Kaddu later jumped into a late bus from Kumi to Mbale, then on to Jinja and reached Mukono at night. She did not know the place well, but says God was on her side as, again, a tutor from the theological college saw her in Mukono and helped her to reach the college.
Later, she was taken to Namirembe Cathedral to meet the Archbishop of Uganda, Rwanda, Burundi and Boga-Zaire, Erica Sabiiti, who wanted to know why she had reported two weeks late. He assured her that God had called her for this ministry and prayed for her, blessing her as a student.
It was not all roses for Kaddu at the college, she remembers: "I met two girls: Petua Gihanga and Margaret Kizanye, and together we experienced the challenges of being the only females among male students, all of them big men and many of them married.
They teased us that Jesus never had a woman among the 12 disciples and we were only wasting our time because a woman could not stand in front of a congregation to give a sermon," she says.
Against all odds, the three women graduated in November 1966 and were commissioned at Namirembe Cathedral on November 12, 1967 by the Archbishop.
There was no official uniform for clergywomen, so they were given light blue dresses, hats and white belts, which they used for 10 years. The saddest thing for Kaddu was that her father was not alive to witness her big day. He had died just over a month before, on October 12, 1967.
She was posted to Ntinda-Bukoto Church under Rev. Christopher Senyonjo (retired Bishop of West Buganda). Being young and unmarried, she received a lot of questions from the Christians, but she stood by her own motto: Where there is a call, there is power.
In August 1970, she got a chance to go to the UK for further studies. Her return in November 1972 was another occasion for excitement in her village in Kamuli.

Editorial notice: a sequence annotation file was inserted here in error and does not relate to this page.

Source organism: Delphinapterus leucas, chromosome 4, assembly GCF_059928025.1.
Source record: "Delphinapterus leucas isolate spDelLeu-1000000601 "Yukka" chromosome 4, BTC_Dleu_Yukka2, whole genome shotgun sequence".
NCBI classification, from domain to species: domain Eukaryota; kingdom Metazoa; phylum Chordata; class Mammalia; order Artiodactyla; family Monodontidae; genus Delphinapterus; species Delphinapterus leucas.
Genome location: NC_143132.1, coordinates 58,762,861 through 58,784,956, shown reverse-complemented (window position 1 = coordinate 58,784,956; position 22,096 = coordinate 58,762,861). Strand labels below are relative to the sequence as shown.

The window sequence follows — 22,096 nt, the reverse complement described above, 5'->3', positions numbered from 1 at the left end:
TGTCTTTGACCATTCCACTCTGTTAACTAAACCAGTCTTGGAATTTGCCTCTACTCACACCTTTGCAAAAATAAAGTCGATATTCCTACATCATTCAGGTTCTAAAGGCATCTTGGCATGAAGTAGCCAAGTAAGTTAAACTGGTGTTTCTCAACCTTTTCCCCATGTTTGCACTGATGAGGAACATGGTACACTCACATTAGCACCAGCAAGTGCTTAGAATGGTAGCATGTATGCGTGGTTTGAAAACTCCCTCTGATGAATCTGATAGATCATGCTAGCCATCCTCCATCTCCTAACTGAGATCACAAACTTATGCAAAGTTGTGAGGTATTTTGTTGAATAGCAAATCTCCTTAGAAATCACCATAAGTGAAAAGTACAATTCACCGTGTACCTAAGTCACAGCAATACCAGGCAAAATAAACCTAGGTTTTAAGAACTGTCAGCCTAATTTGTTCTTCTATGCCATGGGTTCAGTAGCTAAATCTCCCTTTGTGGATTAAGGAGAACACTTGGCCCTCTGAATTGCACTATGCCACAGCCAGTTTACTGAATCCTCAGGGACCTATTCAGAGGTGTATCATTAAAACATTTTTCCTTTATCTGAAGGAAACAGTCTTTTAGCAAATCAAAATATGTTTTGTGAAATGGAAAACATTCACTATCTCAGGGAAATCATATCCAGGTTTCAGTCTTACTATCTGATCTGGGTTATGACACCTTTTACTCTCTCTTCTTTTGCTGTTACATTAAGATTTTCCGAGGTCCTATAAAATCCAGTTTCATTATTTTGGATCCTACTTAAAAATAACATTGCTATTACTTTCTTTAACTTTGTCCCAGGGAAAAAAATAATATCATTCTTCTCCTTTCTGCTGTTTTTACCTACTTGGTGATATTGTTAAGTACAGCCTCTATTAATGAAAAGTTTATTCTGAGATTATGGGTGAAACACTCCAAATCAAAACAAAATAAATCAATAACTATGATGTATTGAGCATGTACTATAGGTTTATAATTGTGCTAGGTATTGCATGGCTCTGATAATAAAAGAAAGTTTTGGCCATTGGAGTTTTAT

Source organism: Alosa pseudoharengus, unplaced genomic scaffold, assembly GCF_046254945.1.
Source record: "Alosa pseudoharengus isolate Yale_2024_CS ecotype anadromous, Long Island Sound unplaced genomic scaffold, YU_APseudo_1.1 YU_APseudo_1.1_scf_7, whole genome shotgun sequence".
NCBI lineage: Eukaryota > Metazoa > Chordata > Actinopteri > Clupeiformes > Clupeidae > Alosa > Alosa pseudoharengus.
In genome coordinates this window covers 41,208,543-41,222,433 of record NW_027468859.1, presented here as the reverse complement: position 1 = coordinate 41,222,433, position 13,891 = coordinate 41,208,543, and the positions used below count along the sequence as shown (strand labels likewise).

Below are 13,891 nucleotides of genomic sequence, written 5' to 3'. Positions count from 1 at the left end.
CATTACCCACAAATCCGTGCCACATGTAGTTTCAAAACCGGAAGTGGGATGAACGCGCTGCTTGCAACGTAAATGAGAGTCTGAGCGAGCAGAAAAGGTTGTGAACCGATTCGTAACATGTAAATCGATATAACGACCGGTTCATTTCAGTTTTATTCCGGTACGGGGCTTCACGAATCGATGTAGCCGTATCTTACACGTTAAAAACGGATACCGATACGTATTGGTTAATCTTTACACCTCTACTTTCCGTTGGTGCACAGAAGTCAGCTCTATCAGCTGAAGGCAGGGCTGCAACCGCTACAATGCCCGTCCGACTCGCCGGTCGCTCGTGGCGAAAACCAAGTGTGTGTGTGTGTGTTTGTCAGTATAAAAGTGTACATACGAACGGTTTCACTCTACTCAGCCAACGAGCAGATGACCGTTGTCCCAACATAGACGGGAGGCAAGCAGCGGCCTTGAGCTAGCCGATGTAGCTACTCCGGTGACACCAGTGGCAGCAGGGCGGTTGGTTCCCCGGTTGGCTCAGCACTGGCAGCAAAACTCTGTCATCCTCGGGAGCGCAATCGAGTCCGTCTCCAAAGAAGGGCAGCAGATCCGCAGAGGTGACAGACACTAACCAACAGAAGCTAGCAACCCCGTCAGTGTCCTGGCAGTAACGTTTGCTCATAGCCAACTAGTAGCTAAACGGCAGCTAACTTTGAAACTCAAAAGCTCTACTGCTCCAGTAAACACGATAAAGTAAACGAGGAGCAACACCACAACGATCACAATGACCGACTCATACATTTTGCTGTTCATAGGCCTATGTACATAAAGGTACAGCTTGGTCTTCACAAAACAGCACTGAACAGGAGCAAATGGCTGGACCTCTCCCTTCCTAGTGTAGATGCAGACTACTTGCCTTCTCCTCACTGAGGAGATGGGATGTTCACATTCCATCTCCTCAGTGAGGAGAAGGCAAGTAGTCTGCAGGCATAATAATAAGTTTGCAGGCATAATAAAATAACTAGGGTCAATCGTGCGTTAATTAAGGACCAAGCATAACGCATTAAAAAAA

"My family stopped the car many miles away and pushed it up to home. It was jubilation all over the place because I was the first girl in my clan to study abroad," Kaddu says.
Before leaving for the UK, she had met Samuel Kaddu, a lay member of the congregation, and they had become friends. He proposed soon after she returned and she accepted. They started preparing for the wedding. Many of his relatives wondered why he would marry a clergywoman, but over time, they came round.
"As a bride preparing for my wedding, I got the worst experience when I was poisoned two weeks to our wedding day and admitted to Mengo Hospital unconscious. My husband and I decided to forgive the person who did it and went on with our plans when I got better," she recalls.
Their colourful wedding was held June 2, 1973 at Namirembe Cathedral, presided over by the late Namirembe Bishop Dunstan Nsubuga. They have five children.
Prudence Kaddu continued serving in the church and was ordained as deacon in December 1978 at All Saints Cathedral. It was not until December 16, 1990, that she was ordained as a priest by Archbishop Yona Okoth. She also became a canon in 2000.
"Later in life I learnt something from my calling: Trust and obey the one who called us, for he is ever faithful as he steps in at the right time when one is almost giving up.
I served as a deacon in many parishes for 14 years before being declared a full priest on December 16, 1990 at All Saints Cathedral in Kampala and became a Canon in 2000 at the same church.
The three of us (pioneers) took long to be priested because the mother Church of England had not yet blessed women serving as clergy. I taught at Bishop Tucker Theological College Mukono for 13 years and served many years in Kampala Diocese.